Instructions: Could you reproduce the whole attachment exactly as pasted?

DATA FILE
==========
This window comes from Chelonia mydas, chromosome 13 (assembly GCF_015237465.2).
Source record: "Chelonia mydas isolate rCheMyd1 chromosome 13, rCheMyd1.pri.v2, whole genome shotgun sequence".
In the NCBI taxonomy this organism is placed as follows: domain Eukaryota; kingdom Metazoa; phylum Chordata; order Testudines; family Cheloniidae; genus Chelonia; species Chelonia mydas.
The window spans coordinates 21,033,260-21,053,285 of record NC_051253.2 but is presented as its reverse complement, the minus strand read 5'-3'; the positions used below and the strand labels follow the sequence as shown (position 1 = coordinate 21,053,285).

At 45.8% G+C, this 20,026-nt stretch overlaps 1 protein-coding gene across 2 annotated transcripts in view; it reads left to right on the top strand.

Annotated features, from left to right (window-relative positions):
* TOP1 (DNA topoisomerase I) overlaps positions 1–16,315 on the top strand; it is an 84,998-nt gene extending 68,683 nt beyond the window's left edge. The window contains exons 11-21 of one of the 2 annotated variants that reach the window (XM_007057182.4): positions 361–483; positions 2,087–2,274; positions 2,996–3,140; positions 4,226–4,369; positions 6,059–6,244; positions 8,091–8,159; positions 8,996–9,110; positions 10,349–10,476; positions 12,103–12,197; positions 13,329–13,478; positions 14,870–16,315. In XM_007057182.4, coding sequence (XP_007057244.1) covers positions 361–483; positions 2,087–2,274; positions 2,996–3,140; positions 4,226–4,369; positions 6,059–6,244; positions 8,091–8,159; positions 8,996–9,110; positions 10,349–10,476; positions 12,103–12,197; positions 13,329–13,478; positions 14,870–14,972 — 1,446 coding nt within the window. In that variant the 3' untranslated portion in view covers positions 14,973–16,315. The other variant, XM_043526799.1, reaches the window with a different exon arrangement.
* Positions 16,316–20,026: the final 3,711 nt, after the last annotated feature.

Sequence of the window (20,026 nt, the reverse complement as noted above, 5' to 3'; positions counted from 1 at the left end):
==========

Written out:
This window comes from Chelonia mydas, chromosome 13 (assembly GCF_015237465.2).
Source record: "Chelonia mydas isolate rCheMyd1 chromosome 13, rCheMyd1.pri.v2, whole genome shotgun sequence".
In the NCBI taxonomy this organism is placed as follows: domain Eukaryota; kingdom Metazoa; phylum Chordata; order Testudines; family Cheloniidae; genus Chelonia; species Chelonia mydas.
The window spans coordinates 21,033,260-21,053,285 of record NC_051253.2 but is presented as its reverse complement, the minus strand read 5'-3'; the positions used below and the strand labels follow the sequence as shown (position 1 = coordinate 21,053,285).

At 45.8% G+C, this 20,026-nt stretch overlaps 1 protein-coding gene across 2 annotated transcripts in view; it reads left to right on the top strand.

Annotated features, from left to right (window-relative positions):
* TOP1 (DNA topoisomerase I) overlaps positions 1–16,315 on the top strand; it is an 84,998-nt gene extending 68,683 nt beyond the window's left edge. The window contains exons 11-21 of one of the 2 annotated variants that reach the window (XM_007057182.4): positions 361–483; positions 2,087–2,274; positions 2,996–3,140; positions 4,226–4,369; positions 6,059–6,244; positions 8,091–8,159; positions 8,996–9,110; positions 10,349–10,476; positions 12,103–12,197; positions 13,329–13,478; positions 14,870–16,315. In XM_007057182.4, coding sequence (XP_007057244.1) covers positions 361–483; positions 2,087–2,274; positions 2,996–3,140; positions 4,226–4,369; positions 6,059–6,244; positions 8,091–8,159; positions 8,996–9,110; positions 10,349–10,476; positions 12,103–12,197; positions 13,329–13,478; positions 14,870–14,972 — 1,446 coding nt within the window. In that variant the 3' untranslated portion in view covers positions 14,973–16,315. The other variant, XM_043526799.1, reaches the window with a different exon arrangement.
* Positions 16,316–20,026: the final 3,711 nt, after the last annotated feature.

Sequence of the window (20,026 nt, the reverse complement as noted above, 5' to 3'; positions counted from 1 at the left end):